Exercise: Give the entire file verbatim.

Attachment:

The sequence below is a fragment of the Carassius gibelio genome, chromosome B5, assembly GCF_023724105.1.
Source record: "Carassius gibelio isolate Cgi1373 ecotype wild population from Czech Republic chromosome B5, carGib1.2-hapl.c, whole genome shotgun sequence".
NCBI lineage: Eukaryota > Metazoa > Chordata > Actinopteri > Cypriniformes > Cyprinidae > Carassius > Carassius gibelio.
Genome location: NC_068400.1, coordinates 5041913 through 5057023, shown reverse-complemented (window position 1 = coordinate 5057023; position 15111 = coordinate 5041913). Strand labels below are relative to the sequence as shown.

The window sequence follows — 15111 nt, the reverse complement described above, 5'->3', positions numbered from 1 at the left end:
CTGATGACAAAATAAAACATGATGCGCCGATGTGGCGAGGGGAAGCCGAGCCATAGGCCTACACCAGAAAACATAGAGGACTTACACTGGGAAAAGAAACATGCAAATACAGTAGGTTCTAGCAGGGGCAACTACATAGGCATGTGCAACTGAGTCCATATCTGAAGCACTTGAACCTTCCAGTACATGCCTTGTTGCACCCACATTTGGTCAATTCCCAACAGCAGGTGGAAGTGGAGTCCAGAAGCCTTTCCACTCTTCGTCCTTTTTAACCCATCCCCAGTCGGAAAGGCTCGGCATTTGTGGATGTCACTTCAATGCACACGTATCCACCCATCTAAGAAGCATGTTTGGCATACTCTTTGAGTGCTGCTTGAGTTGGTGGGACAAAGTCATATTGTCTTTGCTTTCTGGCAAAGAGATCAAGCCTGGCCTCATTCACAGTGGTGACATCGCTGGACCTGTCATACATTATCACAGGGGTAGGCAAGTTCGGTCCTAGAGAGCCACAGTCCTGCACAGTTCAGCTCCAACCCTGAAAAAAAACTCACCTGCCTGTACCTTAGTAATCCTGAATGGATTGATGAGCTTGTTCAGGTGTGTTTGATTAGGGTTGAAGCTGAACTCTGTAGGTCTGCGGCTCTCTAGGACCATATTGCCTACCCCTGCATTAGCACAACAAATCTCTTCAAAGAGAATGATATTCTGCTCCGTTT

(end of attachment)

The sequence below is a fragment of the Carassius gibelio genome, chromosome B5, assembly GCF_023724105.1.
Source record: "Carassius gibelio isolate Cgi1373 ecotype wild population from Czech Republic chromosome B5, carGib1.2-hapl.c, whole genome shotgun sequence".
NCBI lineage: Eukaryota > Metazoa > Chordata > Actinopteri > Cypriniformes > Cyprinidae > Carassius > Carassius gibelio.
Genome location: NC_068400.1, coordinates 5041913 through 5057023, shown reverse-complemented (window position 1 = coordinate 5057023; position 15111 = coordinate 5041913). Strand labels below are relative to the sequence as shown.

The window sequence follows — 15111 nt, the reverse complement described above, 5'->3', positions numbered from 1 at the left end:
CTGATGACAAAATAAAACATGATGCGCCGATGTGGCGAGGGGAAGCCGAGCCATAGGCCTACACCAGAAAACATAGAGGACTTACACTGGGAAAAGAAACATGCAAATACAGTAGGTTCTAGCAGGGGCAACTACATAGGCATGTGCAACTGAGTCCATATCTGAAGCACTTGAACCTTCCAGTACATGCCTTGTTGCACCCACATTTGGTCAATTCCCAACAGCAGGTGGAAGTGGAGTCCAGAAGCCTTTCCACTCTTCGTCCTTTTTAACCCATCCCCAGTCGGAAAGGCTCGGCATTTGTGGATGTCACTTCAATGCACACGTATCCACCCATCTAAGAAGCATGTTTGGCATACTCTTTGAGTGCTGCTTGAGTTGGTGGGACAAAGTCATATTGTCTTTGCTTTCTGGCAAAGAGATCAAGCCTGGCCTCATTCACAGTGGTGACATCGCTGGACCTGTCATACATTATCACAGGGGTAGGCAAGTTCGGTCCTAGAGAGCCACAGTCCTGCACAGTTCAGCTCCAACCCTGAAAAAAAACTCACCTGCCTGTACCTTAGTAATCCTGAATGGATTGATGAGCTTGTTCAGGTGTGTTTGATTAGGGTTGAAGCTGAACTCTGTAGGTCTGCGGCTCTCTAGGACCATATTGCCTACCCCTGCATTAGCACAACAAATCTCTTCAAAGAGAATGATATTCTGCTCCGTTT